And from the freezer – Asparagus for Cream of Asparagus Soup

Each year I freeze some vegetables.  In winter it is nice to have a taste of summer in the form of frozen berries or sweet corn or bell peppers, etc.  I freeze a couple quart bags of blanched, chopped asparagus.  Why?  It makes GREAT cream of asparagus soup in February.  Asparagus is considered a tonic for kidneys. Saute onion, add soup stock, herbs like thyme and tarragon and thawed asparagus. Run through blender, processor or …

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Harvest Newsletter

Greetings from the Garden! This CSA box has greens, onions, garlic, potatoes, carrots, beets, squash, and parsley. Field Notes.  Ken did get into the green house and started cleaning, clearing and getting ready to plant  The weather has been unseasonably warm. Rather than celebrating we are wary.  for the past two years Ken has lost his grape crop.    Warm nights above freezing often sets plants in gear and if they are flowering or setting …

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Too Warm Too Early

As many cavort and celebrate this unseasonably warm weather, I am grumbling.  Why?  I see why it is NOT good.  And the list is long!       Maple syrup – best if days in March are 40 degrees in daylight and 20 at night, sunny, no wind.  Too warm and the sap stays in the tree top and forms buds and leaves Fruit.  Apples, cherries, elderberries, grapes, plums and other tree or perennial fruit …

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Local Food in Winter

Most years in August someone starts a “local food challenge.”  My challenge is more like Barbara Kingsolver’s in her book Animal, Vegetable Miracle or Joan Dye Gussow in This Organic Life.  How much of our diet year round can be local?  Ken and I store many crops available for sale this time of year.  Onions, squash, garlic, potatoes, beets, carrots, black or daikon radishes, giant kohlrabi.  Until last week we had winter tomatoes, cabbage, rutabagas. …

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Egg Season is Here!

Eggs have a season.  It starts as the days lengthen – usually early February.  Think lent and Easter; there is a reason that Easter bunny has a basket of eggs!       Eggs are a versatile, great source of protein.  Our hens have a nutritious diet of sprouted grains, organic ground feed, kitchen culls and pasture.  Everyone tells us they can taste the difference.     Here is their portable coop in spring, summer, …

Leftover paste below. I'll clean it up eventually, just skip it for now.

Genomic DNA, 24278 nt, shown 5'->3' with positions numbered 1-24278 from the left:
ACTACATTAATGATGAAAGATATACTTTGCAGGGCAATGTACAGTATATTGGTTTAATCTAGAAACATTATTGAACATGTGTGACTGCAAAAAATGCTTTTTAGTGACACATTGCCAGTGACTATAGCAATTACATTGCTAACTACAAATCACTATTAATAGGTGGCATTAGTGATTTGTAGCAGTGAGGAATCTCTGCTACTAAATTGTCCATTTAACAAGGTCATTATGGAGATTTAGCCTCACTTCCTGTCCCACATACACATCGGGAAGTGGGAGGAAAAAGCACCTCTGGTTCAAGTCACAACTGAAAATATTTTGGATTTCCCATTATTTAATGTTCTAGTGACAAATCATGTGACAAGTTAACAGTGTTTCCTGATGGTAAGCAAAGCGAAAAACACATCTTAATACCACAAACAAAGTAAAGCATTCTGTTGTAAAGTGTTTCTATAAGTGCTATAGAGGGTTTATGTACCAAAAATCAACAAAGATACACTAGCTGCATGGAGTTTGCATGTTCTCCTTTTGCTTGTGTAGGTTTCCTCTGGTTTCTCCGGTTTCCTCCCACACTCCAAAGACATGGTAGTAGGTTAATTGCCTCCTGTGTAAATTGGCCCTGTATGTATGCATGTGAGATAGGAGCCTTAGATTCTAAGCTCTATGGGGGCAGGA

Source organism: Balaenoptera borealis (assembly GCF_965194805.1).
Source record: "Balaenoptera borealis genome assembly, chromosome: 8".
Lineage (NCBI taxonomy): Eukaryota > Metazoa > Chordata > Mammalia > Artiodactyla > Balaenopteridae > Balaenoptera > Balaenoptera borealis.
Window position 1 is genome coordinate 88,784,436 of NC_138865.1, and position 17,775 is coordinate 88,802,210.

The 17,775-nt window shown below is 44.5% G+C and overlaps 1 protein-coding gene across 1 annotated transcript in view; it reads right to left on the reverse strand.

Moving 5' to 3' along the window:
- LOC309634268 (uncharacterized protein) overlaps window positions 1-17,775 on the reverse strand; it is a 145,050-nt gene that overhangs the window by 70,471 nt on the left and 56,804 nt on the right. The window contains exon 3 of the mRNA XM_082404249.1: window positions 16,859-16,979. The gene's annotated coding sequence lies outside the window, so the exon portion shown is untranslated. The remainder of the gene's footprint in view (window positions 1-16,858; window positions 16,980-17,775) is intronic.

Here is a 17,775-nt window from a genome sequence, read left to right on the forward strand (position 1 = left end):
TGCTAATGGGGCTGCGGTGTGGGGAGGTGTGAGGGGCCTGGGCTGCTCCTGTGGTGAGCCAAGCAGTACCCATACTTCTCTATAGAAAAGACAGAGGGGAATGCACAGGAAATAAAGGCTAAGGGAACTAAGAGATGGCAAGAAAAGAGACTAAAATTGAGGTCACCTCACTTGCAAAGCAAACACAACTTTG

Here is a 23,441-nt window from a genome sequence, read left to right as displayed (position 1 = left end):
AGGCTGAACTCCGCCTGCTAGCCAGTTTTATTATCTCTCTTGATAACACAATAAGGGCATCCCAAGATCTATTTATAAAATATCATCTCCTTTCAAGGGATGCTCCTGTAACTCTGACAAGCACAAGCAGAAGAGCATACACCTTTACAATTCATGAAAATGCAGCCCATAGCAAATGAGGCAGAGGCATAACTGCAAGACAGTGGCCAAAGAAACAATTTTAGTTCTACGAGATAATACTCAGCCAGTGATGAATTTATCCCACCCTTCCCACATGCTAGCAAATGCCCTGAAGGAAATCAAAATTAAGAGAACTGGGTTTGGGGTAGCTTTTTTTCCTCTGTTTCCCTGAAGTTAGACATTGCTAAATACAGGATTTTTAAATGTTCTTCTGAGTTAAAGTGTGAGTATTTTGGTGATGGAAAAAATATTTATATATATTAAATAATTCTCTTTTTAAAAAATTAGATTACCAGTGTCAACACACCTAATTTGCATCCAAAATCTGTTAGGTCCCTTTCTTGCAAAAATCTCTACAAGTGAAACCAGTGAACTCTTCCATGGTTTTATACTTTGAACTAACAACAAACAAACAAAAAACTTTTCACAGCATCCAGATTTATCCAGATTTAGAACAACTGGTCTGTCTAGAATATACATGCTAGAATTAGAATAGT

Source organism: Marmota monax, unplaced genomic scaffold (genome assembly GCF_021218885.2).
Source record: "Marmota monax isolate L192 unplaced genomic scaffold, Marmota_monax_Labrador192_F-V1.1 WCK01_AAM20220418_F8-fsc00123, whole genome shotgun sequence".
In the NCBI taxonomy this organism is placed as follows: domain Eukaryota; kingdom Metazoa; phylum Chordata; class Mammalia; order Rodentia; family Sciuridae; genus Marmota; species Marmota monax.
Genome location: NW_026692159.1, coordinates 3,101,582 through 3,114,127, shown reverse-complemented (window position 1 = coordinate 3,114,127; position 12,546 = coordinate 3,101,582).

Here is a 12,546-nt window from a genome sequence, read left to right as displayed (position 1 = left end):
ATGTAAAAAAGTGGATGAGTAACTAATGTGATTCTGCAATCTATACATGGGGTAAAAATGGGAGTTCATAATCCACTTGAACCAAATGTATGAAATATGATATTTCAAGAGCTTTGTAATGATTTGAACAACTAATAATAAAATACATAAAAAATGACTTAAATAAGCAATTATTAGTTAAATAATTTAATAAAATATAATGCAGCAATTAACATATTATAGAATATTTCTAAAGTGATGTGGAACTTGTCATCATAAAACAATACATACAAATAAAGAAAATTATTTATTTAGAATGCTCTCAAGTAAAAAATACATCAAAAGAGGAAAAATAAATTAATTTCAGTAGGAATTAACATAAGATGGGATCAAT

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Harvest Newsletter

Greetings from the Garden!  This box has pie pumpkins, onions, garlic, carrots, potatoes, beets, celery root, parsley, and salad mix Field Notes.  Happy Ground Hog’s Day, Imbolc, St Brigid’s Day, St. Blaze, Candlemas – or whatever you may call it.  This midway point between solstice and equinox is when the days lengthen dramatically, the cold doesn’t last, and Ken starts monitoring temperatures in greenhouses.  We are in transition and can feel spring’s approach.   The …

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Harvest Newsletter

Greetings from the Garden!  The box this week has salad mix, potatoes, tomatoes, squash, onions, garlic, carrots, and cabbage         Field Notes.  Ken continues planting for the salad mixes, and has been making pottery.  Soon he will start full season crops like onions and celery and parsley.  Then it will be one planting after the next.  Soon after that Ken will be seeding and transplanting in green houses.  This time of year …

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Harvest Newsletter

Greetings from the Garden!  This CSA box has salad mix, cabbage, potatoes, winter tomatoes, onions, garlic, winter squash, carrots, and beets Field Notes.   Ken’s winter routine is to ski out to the greenhouses and check for deer and rodent damage.  Soon he will be checking the inside temperatures in  for planting! Ken continues planting in winter – he is planting greens for salad mix.  People ask why we don’t do shoots and micro greens year …

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Ken and the Dry Corn

Ken husked and shelled the dry corn.  He has an antique sheller he has in a box.  It is loud, but effective!         We have two types – a yellow and a blue – black.  Here are the empty cobs.  Ken may burn them to an ash for a pottery glaze.         Then he screens the corn and places in buckets with lids.  This is our dry corn for …

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Jammin’ and Winin’

The pork was ready at the locker so I organized the freezers.  I had enough fruit to make some jam and wine.  Here are two blackberry and raspberry combo batches, one batch of raspberry, and a small test batch of black currant jelly.  I started wine from the culled fruit – a batch of raspberry, a blackberry, a currant and an elderberry.  They are in closed buckets and soon I will move them to gallon …

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